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Supreme Court denies redistricting challenges

By Josh Richman
Wednesday, October 26th, 2011 at 12:58 pm in California State Senate, redistricting, U.S. House.

The California Supreme Court today unanimously denied two pending petitions challengeing the validity of the state Senate and congressional redistricting maps created and certified by the Citizens Redistricting Commission.

The court also denied petitioners’ requests for an emergency stay of the certified maps. All seven justices participated in the court’s action.

The Citizens Redistricting Commission on Aug. 15 certified to the Secretary of State all four required statewide electoral maps, covering the 40 State Senate and 80 Assembly districts, California’s 53 congressional districts, and the 4 districts of the California State Board of Equalization. The petitions for writs of mandate filed in the Supreme Court challenged only the state Senate and congressional districts.

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  • Allen Payton

    That’s unfortunate on the congressional districts lawsuit. I was at the Commission meeting, the day the Commission created the final East Bay congressional districts and gave input, and witnessed how their decisions on where to draw the lines were based on clearly false information.

    Commissioner Galambos Malloy from Oakland repeatedly, falsely stated they couldn’t follow COI (Community of Interest) testimony – given by over 300 people from the East Bay – to use the East Bay hills as the natural dividing line between districts, as it would affect the Monterey County Section 5 District.

    That was not true, and not only did a group of us provide the Commission two sets of maps demonstrating that they could use the East Bay hills as the dividing line without impacting not even Santa Clara County, much less Monterey County, but a staff member of their own hired consultants, Q2, presented them a map alternative showing the same thing.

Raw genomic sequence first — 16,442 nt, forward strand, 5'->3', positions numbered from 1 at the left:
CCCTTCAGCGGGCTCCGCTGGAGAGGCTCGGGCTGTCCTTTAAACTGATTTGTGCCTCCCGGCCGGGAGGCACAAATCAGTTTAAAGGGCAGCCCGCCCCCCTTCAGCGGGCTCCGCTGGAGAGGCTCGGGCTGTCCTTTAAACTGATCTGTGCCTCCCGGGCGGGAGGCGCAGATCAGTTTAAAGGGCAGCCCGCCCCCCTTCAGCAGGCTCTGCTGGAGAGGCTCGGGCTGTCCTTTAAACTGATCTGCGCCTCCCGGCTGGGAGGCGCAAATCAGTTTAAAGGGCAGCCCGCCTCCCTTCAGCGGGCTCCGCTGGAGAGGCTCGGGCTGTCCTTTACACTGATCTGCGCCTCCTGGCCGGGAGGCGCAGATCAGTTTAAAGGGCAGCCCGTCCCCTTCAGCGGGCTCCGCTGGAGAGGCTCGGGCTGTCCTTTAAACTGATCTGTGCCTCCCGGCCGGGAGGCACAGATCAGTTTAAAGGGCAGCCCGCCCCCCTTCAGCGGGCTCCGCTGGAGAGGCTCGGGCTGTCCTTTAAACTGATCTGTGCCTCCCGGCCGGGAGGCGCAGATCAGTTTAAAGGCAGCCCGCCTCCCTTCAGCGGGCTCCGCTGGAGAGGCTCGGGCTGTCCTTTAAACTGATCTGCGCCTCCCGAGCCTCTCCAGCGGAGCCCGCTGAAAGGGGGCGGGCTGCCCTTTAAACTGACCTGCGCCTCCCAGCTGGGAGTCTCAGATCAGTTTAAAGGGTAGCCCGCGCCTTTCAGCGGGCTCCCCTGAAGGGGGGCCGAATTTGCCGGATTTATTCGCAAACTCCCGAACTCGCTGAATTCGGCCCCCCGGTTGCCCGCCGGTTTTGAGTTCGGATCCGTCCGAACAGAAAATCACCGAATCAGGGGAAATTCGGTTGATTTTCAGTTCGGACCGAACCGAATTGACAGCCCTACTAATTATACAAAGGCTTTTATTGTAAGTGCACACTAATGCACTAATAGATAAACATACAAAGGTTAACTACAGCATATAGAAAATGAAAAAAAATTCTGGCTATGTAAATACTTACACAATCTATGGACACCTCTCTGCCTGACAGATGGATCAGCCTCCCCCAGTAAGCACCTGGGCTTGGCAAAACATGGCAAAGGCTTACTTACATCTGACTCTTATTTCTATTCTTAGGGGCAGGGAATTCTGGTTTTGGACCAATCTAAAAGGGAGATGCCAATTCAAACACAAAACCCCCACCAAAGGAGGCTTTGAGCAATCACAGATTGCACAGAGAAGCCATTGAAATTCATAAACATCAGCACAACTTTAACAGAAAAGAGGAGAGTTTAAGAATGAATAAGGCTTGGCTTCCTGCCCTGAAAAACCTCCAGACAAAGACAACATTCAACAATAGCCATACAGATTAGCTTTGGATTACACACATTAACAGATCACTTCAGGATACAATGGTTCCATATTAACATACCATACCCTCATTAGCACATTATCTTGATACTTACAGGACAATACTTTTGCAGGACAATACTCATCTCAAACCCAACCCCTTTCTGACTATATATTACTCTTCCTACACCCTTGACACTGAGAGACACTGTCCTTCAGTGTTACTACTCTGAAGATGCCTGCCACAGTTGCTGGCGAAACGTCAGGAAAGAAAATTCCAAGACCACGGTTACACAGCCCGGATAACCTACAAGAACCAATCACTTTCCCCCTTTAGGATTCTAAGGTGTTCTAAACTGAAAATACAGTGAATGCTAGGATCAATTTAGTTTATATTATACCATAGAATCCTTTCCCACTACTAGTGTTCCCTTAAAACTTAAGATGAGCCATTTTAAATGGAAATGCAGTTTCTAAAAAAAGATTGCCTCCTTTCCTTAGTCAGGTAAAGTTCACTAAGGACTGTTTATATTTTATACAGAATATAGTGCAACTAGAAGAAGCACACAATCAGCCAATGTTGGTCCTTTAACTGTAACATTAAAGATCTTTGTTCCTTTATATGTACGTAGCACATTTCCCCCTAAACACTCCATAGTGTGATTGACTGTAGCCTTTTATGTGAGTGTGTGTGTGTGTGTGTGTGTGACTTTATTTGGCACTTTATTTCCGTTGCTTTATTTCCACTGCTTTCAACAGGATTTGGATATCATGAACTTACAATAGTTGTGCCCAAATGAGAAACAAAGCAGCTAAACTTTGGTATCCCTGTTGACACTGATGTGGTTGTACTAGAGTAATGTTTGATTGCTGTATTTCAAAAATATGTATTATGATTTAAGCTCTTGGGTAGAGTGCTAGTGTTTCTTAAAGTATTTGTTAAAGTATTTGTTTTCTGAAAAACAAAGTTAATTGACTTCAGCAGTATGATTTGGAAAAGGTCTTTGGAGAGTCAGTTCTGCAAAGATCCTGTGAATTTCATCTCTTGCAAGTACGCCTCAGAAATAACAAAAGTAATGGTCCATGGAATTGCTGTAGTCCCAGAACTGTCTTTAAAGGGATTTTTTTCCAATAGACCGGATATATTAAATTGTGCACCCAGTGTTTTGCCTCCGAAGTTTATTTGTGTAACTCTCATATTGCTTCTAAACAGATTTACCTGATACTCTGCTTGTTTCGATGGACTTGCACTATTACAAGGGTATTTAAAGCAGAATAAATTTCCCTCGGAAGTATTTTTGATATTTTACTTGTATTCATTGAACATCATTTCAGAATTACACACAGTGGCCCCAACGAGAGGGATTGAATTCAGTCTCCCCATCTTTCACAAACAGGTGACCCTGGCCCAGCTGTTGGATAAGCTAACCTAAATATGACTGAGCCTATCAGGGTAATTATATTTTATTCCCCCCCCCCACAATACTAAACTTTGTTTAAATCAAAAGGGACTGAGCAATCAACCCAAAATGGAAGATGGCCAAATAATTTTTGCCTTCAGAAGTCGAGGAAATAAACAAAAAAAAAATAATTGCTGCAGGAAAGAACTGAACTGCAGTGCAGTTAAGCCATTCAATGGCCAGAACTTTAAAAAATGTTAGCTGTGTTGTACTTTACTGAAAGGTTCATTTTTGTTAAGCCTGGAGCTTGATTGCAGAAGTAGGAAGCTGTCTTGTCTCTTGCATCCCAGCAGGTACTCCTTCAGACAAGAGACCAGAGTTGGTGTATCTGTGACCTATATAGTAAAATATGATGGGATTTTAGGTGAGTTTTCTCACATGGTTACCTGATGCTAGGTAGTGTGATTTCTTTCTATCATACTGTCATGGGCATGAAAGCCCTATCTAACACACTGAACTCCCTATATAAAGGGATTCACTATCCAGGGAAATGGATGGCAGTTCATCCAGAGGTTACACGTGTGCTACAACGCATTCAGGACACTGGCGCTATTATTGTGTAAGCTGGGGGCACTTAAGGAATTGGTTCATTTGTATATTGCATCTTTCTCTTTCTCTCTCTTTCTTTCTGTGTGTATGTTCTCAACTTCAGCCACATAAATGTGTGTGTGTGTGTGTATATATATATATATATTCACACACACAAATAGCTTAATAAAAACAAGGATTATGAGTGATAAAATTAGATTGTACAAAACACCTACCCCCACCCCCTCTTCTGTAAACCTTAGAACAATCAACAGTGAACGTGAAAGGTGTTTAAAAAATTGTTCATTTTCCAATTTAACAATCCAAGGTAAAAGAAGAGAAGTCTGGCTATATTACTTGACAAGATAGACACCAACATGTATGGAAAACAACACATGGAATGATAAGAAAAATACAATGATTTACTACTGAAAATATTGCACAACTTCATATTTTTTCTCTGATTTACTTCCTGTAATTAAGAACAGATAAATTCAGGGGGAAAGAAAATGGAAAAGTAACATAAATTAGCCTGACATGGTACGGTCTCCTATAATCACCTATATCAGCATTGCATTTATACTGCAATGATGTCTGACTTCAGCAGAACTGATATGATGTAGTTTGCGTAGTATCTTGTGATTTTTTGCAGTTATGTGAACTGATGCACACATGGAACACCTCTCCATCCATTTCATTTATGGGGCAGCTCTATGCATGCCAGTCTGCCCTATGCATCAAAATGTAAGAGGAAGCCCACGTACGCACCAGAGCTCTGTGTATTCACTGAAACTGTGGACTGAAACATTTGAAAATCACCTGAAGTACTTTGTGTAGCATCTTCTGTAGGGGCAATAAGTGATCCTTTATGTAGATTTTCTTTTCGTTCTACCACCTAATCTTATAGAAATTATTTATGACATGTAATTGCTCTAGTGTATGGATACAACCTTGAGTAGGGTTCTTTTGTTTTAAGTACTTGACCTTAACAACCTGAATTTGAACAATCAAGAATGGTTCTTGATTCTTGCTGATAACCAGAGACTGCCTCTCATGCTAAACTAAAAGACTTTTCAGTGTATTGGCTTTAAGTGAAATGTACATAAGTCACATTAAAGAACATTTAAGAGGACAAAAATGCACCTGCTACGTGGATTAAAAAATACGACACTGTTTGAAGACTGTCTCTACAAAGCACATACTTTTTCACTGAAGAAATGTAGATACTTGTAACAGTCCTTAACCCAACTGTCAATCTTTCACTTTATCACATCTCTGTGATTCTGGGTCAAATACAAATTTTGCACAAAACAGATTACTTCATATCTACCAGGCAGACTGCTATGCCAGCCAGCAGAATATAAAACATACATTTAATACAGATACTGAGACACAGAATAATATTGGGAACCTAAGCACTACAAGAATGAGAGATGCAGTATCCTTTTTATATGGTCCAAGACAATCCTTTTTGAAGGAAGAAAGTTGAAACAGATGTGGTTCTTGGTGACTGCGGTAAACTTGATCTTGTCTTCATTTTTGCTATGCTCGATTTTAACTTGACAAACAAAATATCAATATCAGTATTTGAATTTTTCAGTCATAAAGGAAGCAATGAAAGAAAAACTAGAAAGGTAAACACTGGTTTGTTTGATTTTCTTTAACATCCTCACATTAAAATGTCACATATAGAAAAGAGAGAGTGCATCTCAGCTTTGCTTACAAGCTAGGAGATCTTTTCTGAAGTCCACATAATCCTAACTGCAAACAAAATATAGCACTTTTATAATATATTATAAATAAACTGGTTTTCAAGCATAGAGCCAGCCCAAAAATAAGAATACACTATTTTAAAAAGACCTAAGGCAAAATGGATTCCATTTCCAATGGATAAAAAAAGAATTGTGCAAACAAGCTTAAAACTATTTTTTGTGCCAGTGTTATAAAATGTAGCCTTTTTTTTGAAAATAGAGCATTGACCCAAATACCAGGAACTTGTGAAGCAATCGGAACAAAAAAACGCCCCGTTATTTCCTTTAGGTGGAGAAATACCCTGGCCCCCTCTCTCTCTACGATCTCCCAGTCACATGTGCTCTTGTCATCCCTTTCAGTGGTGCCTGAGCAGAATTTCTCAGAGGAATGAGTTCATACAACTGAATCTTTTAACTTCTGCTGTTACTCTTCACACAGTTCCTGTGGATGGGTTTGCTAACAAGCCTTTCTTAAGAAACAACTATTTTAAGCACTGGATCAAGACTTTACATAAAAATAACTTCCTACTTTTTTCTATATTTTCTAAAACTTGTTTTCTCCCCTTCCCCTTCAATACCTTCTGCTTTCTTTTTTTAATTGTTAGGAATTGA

The Commission chose to ignore the public input – a requirement of the process – and instead created districts that: 1. split Antioch and Martinez while keeping the largest city in the East Bay, Oakland, whole; 2. splitting off San Ramon from the rest of the San Ramon Valley and put it in a separate congressional district; and 3. protected the three East Bay Democrat incumbents – Lee, Miller and Stark. Whether or not that was the intent, it was the result.

    I fault not only Gallambos Malloy for misleading the rest of the Commissioners, but also Commissioner Blanco who pushed to have Richmond included in the same congressional district as Central Contra Costa county connecting the two areas by San Pablo Dam and Alhambra Valley Roads, which makes no sense, clearly violating their own policy of geographic commonality.

    By the way, one of the plans we submitted – both in time before the Commission’s cut-off for public input, and both which I drew using the same software Q2 used to draw the statewide maps, called Maptitude – was based on their final draft maps of the East Bay CD’s and only affected five districts in Alameda, Contra Costa and Solano Counties.